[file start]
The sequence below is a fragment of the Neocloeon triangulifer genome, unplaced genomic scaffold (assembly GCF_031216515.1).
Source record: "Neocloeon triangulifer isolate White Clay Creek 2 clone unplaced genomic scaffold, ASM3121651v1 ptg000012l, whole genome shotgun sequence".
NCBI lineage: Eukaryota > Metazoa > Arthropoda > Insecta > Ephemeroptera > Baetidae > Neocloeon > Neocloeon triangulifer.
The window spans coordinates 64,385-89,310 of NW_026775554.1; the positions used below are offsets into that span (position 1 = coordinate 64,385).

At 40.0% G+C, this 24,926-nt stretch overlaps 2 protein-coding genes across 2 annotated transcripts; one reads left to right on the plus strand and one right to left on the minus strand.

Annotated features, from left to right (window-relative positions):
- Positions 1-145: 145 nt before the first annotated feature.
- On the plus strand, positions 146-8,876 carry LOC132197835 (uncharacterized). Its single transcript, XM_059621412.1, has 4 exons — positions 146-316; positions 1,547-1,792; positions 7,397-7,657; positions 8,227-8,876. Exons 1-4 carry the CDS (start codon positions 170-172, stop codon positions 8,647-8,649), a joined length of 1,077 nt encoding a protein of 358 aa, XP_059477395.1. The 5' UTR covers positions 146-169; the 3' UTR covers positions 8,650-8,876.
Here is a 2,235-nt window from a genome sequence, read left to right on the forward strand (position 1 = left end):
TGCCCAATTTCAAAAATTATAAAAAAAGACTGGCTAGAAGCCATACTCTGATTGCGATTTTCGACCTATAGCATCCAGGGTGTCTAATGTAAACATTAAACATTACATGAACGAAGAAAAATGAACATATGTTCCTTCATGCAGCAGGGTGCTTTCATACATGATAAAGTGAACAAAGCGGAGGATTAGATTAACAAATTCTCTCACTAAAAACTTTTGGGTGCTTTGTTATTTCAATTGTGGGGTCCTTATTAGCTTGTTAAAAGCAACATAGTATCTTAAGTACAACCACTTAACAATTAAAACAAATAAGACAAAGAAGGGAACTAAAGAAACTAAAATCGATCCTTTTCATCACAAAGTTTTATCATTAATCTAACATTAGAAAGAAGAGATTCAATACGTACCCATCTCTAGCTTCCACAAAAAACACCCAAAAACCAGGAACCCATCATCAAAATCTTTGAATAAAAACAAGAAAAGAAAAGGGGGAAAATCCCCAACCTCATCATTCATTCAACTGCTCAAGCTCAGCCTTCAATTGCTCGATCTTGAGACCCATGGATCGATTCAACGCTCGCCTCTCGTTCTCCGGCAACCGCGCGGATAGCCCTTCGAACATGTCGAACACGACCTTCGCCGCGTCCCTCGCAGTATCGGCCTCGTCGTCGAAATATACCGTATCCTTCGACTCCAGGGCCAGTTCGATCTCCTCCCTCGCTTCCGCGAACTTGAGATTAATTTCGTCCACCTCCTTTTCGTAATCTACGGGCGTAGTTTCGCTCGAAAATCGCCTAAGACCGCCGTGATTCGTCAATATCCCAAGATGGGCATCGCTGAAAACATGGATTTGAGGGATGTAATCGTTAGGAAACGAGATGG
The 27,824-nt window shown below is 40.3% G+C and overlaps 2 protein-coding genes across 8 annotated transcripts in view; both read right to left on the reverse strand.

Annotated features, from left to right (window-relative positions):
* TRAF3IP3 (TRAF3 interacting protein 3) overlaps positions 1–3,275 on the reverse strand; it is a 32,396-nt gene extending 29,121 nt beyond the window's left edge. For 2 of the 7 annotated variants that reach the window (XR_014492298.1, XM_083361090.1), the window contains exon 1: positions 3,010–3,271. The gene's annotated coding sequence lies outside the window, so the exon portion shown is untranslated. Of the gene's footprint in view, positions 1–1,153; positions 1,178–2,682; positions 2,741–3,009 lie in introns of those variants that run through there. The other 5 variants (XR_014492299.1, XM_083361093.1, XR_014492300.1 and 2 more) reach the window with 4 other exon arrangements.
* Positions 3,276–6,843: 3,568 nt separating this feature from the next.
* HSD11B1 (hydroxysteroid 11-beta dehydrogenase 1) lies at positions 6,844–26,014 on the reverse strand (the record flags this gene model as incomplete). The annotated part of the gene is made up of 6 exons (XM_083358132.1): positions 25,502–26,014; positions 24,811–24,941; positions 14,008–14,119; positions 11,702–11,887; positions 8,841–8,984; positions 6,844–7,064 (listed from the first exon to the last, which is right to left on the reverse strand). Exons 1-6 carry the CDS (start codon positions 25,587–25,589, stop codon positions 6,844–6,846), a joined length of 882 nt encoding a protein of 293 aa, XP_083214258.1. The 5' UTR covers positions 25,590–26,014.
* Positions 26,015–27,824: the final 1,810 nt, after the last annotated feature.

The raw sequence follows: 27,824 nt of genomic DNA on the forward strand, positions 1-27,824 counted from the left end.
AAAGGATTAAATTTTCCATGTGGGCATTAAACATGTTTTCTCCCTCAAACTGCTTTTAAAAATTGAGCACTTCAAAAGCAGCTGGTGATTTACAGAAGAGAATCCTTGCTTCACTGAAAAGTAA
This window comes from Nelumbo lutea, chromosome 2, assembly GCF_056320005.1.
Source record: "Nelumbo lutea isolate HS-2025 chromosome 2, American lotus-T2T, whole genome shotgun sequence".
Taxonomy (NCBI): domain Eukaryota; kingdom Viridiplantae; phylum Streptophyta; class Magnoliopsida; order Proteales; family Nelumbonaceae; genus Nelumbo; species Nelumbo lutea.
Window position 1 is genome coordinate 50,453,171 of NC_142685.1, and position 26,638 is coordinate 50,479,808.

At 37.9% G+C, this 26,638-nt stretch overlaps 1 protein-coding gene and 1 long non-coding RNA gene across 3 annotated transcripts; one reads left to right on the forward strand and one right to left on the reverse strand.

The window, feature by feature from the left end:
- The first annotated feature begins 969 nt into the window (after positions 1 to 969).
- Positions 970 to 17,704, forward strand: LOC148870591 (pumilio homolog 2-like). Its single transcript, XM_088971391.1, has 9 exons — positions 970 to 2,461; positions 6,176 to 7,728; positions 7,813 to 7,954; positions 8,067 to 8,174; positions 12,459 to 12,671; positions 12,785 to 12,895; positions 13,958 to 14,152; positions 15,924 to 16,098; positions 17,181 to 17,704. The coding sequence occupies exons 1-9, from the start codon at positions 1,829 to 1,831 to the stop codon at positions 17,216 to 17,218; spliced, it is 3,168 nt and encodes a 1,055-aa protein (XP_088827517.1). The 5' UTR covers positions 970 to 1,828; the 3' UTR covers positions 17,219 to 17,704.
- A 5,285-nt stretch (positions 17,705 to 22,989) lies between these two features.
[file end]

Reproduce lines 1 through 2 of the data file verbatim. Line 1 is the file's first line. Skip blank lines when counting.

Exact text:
The sequence below is a fragment of the Neocloeon triangulifer genome, unplaced genomic scaffold (assembly GCF_031216515.1).
Source record: "Neocloeon triangulifer isolate White Clay Creek 2 clone unplaced genomic scaffold, ASM3121651v1 ptg000012l, whole genome shotgun sequence".